Some people might opt for this. If you kept up with the news cycle last year, you heard about health insurance premiums skyrocketing. And while it’s true that, on the surface, not buying health insurance and paying about $700 for the year can be cheaper than purchasing a policy, that’s not taking into account the possibility of you actually needing to go to the doctor. Medical bills have been linked to 60% of personal bankruptcies, so having health insurance “just in case” can end up saving you a lot of money.

Here are some options below to consider if you still need coverage for 2017:

Plan A) Apply for special enrollment

You can buy health insurance outside of the open enrollment period if you qualify for a special enrollment period. Basically, if something happens that changes your coverage status, you can purchase a plan. Say you’ve decided to go freelance 100% of the time, but you had health insurance coverage through your (now previous) employer —

Well, you can buy your own plan now. Additionally, you can purchase a new plan if you:

•  aged out of your parents’ plan (you can be covered on their insurance until you’re 26)

• got divorced and were covered on your spouse’s plan

• relocated to a new zip code with your family

• got married or had a baby.

HealthCare.gov covers the full list of valid criteria here.

If you do qualify for a special enrollment period, you typically have 60 days to enroll in a plan. Otherwise, you’re just like everyone else who didn’t apply: out of luck. But we do have a couple less traditional options you may want to consider below.

Plan B) Buy a short-term medical plan

If you missed open enrollment and do not qualify for special enrollment at this time, you might still have a viable option for freelance health insurance in 2017 in the form of a short term medical plan. However — you need to purchase one by March 31st, 2017 for it to cover the remainder of the year (due to federal regulations, after this date they will only cover three months at most).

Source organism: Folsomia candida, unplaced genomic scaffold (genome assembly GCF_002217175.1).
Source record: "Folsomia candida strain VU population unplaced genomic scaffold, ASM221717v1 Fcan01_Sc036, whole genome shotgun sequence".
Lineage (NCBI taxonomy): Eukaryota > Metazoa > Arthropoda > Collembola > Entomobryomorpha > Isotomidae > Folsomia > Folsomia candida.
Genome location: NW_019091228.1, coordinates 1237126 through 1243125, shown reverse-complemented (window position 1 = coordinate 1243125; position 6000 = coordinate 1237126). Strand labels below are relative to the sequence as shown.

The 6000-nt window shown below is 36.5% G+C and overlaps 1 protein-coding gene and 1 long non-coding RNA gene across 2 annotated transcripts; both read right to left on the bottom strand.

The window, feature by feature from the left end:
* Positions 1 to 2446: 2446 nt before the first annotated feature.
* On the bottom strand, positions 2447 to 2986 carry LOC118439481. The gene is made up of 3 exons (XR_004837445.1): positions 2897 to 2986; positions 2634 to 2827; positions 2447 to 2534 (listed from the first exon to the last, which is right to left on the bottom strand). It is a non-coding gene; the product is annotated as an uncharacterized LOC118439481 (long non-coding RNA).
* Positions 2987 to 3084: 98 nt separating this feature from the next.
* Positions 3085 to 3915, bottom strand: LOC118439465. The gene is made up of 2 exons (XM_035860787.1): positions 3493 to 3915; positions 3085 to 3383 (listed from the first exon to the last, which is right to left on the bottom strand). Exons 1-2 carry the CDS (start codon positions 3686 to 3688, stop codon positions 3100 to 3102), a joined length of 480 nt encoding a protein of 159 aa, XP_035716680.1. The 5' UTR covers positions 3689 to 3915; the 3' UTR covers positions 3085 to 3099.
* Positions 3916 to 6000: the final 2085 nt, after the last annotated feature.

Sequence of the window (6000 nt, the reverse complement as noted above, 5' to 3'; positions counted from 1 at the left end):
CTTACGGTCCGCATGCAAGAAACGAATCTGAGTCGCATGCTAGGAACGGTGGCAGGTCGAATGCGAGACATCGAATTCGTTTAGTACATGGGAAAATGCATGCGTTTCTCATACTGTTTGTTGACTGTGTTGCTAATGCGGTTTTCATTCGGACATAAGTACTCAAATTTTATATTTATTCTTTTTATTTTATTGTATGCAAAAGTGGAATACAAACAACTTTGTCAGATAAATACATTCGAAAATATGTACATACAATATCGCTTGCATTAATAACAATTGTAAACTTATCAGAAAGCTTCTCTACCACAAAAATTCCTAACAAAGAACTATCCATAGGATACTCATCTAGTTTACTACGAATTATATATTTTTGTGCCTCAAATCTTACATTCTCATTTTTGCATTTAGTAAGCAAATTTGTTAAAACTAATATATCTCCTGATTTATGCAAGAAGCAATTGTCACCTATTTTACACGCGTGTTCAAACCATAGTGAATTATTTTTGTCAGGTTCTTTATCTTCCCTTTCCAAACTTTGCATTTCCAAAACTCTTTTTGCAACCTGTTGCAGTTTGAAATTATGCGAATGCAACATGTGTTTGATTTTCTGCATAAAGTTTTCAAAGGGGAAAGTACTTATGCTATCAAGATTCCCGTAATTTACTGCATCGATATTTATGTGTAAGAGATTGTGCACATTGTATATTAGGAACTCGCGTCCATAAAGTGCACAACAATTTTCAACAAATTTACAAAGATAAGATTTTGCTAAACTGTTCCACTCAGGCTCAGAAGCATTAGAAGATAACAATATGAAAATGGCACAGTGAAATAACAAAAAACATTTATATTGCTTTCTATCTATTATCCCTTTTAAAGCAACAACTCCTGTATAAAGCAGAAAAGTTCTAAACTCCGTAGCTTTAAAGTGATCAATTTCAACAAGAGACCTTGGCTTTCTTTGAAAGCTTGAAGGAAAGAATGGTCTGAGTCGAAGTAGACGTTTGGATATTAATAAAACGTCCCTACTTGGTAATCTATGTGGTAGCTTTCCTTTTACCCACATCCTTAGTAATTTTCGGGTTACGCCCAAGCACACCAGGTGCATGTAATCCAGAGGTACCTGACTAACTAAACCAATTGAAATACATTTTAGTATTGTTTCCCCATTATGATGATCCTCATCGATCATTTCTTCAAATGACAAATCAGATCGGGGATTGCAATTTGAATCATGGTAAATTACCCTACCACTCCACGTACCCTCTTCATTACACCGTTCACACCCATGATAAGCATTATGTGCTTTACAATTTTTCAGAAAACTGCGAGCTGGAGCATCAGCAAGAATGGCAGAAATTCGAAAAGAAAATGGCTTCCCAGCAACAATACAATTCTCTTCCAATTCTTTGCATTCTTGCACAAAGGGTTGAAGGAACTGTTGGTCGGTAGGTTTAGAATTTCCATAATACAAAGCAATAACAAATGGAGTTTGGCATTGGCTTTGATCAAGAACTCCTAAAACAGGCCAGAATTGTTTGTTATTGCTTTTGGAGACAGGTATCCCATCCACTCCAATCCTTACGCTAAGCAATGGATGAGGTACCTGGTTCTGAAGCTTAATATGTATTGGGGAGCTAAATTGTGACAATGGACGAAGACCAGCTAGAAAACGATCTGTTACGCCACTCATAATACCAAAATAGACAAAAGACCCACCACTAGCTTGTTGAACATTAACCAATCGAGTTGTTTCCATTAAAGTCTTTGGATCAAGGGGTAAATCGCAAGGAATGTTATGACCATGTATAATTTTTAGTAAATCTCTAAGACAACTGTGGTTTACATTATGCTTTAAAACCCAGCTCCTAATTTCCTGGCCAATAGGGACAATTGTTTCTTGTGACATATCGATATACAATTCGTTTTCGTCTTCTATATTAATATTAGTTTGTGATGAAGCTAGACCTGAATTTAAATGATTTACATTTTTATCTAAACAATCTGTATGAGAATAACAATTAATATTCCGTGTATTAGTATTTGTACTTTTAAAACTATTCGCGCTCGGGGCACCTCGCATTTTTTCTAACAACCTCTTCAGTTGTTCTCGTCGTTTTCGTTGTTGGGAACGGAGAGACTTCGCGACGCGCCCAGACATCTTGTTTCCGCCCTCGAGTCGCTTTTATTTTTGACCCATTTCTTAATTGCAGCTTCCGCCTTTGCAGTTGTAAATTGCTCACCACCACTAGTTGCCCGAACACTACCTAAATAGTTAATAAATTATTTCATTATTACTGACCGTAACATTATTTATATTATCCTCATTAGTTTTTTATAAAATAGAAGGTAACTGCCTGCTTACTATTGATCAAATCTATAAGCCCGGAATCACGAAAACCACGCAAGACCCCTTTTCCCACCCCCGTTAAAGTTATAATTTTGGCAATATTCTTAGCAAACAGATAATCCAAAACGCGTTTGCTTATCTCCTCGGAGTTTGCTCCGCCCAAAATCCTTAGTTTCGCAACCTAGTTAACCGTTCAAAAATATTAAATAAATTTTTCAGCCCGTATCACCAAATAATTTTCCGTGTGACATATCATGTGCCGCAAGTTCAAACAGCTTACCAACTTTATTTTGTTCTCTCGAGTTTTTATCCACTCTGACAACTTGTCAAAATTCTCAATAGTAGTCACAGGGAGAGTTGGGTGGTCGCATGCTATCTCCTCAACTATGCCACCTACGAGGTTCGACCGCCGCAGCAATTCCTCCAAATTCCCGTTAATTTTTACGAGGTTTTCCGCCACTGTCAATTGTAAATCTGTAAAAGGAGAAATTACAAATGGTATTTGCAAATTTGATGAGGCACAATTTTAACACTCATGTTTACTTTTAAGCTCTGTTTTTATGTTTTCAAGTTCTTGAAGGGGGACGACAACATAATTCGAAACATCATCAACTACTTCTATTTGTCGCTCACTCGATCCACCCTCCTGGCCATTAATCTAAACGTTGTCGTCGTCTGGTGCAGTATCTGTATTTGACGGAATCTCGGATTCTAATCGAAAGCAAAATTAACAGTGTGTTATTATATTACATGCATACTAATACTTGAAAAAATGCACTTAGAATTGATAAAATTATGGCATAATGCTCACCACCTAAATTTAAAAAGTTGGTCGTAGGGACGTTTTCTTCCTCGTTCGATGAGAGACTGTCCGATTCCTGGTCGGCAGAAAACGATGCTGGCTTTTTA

Short term medical plans function much like marketplace health insurance plans, using the familiar deductible system, but are not considered “minimum essential coverage” by the ACA. This means they do not get you off the hook for the individual mandate tax and often have some unideal holes in their coverage — like only a couple covered doctor’s appointments per year and very limited prescription medication discounts.

In spite of their drawbacks, short term medical plans can be a reasonably affordable (in the ballpark of $100 a month) and a reasonable way to get yourself out of the freelancer’s health insurance drought until the next open enrollment cycle begins on November 1st.

If this option sounds in line with your current situation, get on this pronto! You’ll need to pass a medical exam to determine your eligibility for this type of coverage, and do so before the end of March to get the full benefit of the short term medical plan.

Plan C) Buy a limited benefit plan

As we were quick to stress in our post on temporary alternatives to health insurance, limited benefit plans are not really health insurance, but rather a sort of “catastrophic coupon book.”

These plans will do very little to help in the case of an emergency room scenario or recurring illnesses, but if you don’t anticipate needing more than a few doctor’s visits and a diagnostic appointment or two for the year, a limited benefit plan is better than nothing.

Limited benefit plans are not available in all states and would be our last resort option.

Colin Lalley writes for PolicyGenius, a digital insurance brokerage trying to make sense of insurance for consumers, where he covers personal finance, insurance, and reducing the risks in life.